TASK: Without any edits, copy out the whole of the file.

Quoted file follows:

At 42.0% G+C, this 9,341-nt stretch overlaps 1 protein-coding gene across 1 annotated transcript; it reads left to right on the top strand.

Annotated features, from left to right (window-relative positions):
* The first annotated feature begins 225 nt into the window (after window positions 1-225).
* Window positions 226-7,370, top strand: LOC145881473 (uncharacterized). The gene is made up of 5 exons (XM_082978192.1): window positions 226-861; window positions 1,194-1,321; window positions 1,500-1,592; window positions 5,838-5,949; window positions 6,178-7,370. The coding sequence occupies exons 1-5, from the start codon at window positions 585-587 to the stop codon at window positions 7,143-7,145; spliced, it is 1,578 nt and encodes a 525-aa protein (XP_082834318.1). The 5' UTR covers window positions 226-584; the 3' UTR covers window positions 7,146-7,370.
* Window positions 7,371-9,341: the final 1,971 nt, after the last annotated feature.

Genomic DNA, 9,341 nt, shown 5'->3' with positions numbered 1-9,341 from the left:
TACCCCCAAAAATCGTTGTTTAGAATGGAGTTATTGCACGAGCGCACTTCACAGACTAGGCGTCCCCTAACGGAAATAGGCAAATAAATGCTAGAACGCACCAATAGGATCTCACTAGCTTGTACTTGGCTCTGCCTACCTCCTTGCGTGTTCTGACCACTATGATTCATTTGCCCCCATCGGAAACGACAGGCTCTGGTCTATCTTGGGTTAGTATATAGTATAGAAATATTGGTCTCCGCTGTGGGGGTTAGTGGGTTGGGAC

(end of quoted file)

At 42.0% G+C, this 9,341-nt stretch overlaps 1 protein-coding gene across 1 annotated transcript; it reads left to right on the top strand.

Annotated features, from left to right (window-relative positions):
* The first annotated feature begins 225 nt into the window (after window positions 1-225).
* Window positions 226-7,370, top strand: LOC145881473 (uncharacterized). The gene is made up of 5 exons (XM_082978192.1): window positions 226-861; window positions 1,194-1,321; window positions 1,500-1,592; window positions 5,838-5,949; window positions 6,178-7,370. The coding sequence occupies exons 1-5, from the start codon at window positions 585-587 to the stop codon at window positions 7,143-7,145; spliced, it is 1,578 nt and encodes a 525-aa protein (XP_082834318.1). The 5' UTR covers window positions 226-584; the 3' UTR covers window positions 7,146-7,370.
* Window positions 7,371-9,341: the final 1,971 nt, after the last annotated feature.

Genomic DNA, 9,341 nt, shown 5'->3' with positions numbered 1-9,341 from the left:
TACCCCCAAAAATCGTTGTTTAGAATGGAGTTATTGCACGAGCGCACTTCACAGACTAGGCGTCCCCTAACGGAAATAGGCAAATAAATGCTAGAACGCACCAATAGGATCTCACTAGCTTGTACTTGGCTCTGCCTACCTCCTTGCGTGTTCTGACCACTATGATTCATTTGCCCCCATCGGAAACGACAGGCTCTGGTCTATCTTGGGTTAGTATATAGTATAGAAATATTGGTCTCCGCTGTGGGGGTTAGTGGGTTGGGAC